Richard Ha writes:
This Wall St. for Main St. video has oil and energy expert Robert Rapier as guest and it’s a very interesting discussion.
Robert, an internationally known energy expert who was recently on 60 Minutes, discusses various scenarios around the price of oil and cause-and-effect. I like Robert because he has no fear. He calls it like he sees it. He has a chemical engineering background and he has actually run a petroleum plant. He knows what it takes to make ends meet.
Here are some highlights of the discussion:
Robert says that because March and April are normal maintenance months it’s not likely that oil will drop into the $40/barrel range, unless it’s only for a very short time. Usage has started to ramp up in the last few weeks.
He thinks that oil will be in the $50-$70/barrel range for the next few years. The trend will be for the oil price to rise due to demand. T. Boone Pickens feels the price will hit $100/barrel in two years. Robert thinks it will be a little longer. $100 per barrel oil is not good. Any higher than that is bad.
Hedges come off in the next year, so most producers are hoping desperately for higher prices. Demand has increased by one million barrels every year for the last five years, mostly supplied by shale oil. But shale oil wells deplete very quickly.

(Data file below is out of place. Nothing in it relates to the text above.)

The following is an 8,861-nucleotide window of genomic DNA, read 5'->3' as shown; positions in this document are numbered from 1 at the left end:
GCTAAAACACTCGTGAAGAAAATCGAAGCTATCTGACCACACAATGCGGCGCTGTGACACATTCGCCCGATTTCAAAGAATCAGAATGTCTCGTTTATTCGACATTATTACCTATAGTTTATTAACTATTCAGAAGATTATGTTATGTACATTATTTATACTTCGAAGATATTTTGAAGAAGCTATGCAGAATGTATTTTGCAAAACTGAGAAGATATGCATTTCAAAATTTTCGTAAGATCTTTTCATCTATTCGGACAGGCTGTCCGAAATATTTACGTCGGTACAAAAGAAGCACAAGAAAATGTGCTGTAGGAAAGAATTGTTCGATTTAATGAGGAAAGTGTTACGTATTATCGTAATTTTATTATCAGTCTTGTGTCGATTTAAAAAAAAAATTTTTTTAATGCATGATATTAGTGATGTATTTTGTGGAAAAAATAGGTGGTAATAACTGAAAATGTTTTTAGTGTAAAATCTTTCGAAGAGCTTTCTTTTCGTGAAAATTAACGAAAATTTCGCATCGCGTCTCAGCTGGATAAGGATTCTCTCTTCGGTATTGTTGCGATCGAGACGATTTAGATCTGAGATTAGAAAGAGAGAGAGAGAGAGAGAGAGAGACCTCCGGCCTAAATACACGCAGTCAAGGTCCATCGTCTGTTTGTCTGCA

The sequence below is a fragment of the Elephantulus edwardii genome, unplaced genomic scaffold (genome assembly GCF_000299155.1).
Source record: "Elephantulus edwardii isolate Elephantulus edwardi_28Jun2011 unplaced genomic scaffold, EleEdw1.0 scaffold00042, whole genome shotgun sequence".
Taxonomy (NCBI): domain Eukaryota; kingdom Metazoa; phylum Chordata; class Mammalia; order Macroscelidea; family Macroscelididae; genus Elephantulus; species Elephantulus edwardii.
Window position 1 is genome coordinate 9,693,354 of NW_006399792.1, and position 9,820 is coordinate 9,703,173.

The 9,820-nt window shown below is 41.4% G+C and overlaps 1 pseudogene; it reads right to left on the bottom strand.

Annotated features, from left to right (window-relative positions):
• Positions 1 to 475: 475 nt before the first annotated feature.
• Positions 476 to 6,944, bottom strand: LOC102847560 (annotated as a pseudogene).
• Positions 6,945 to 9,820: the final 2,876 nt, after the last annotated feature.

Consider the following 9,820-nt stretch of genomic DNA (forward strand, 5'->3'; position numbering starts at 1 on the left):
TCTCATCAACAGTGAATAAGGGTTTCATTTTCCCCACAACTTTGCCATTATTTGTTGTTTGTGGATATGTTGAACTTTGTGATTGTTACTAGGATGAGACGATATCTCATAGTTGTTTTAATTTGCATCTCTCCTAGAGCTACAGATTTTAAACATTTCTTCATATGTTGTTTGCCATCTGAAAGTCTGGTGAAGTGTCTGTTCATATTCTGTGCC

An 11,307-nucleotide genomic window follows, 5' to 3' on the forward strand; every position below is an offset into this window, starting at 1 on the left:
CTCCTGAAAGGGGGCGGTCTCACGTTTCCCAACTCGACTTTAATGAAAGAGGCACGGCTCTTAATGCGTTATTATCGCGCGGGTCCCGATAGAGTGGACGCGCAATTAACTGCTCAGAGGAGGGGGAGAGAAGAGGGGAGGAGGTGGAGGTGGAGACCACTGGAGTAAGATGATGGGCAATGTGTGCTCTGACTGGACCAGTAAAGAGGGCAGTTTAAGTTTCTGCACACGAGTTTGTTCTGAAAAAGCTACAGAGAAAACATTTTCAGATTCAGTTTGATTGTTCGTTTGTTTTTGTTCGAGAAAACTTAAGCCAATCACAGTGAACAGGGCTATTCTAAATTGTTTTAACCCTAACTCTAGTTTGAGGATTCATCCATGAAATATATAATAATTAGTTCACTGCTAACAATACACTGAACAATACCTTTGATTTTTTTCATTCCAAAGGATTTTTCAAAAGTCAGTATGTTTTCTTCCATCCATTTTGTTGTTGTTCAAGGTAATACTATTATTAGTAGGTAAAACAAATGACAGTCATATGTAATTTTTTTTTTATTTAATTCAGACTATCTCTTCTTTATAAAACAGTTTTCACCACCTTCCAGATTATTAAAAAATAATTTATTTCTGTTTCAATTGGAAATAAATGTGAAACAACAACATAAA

Rig count, normally a leading indicator, has fallen but we haven’t seen supply drop yet. Hedges running out in a year will add to upward pressure. Within the year we will start to see the effect of declining rig count.
Robert thinks Saudi will talk about raising prices at the next OPEC meeting. He doesn’t think Saudi Arabia expected to drop to the $40s.
Shale oil is not a panacea. The U.S. has a huge infrastructure advantage over the rest of the world. We have pipelines, water, and refineries in position. For the rest of the world, it means new capital spending. So supply from world shale oil will probably be minimal.
Conventional oil has been declining and U.S. shale oil will not last very long so the world needs to go to natural gas or deep water, and that will put pressure on natural gas prices. After shale oil and gas, there is no more.
If you like to see the background to the oil and gas supply markets, I highly recommend Robert Rapier’s view of things. It gives you an insider view.
Here in Hawai‘i we depend on oil for 70 percent of our energy. We will transition to natural gas and before long that price will start to rise. We need to grab all the advantages we can get.
Do not throw away the Thirty Meter Telescope, geothermal, and biotech crops. These all help us cope in a world of declining petroleum products.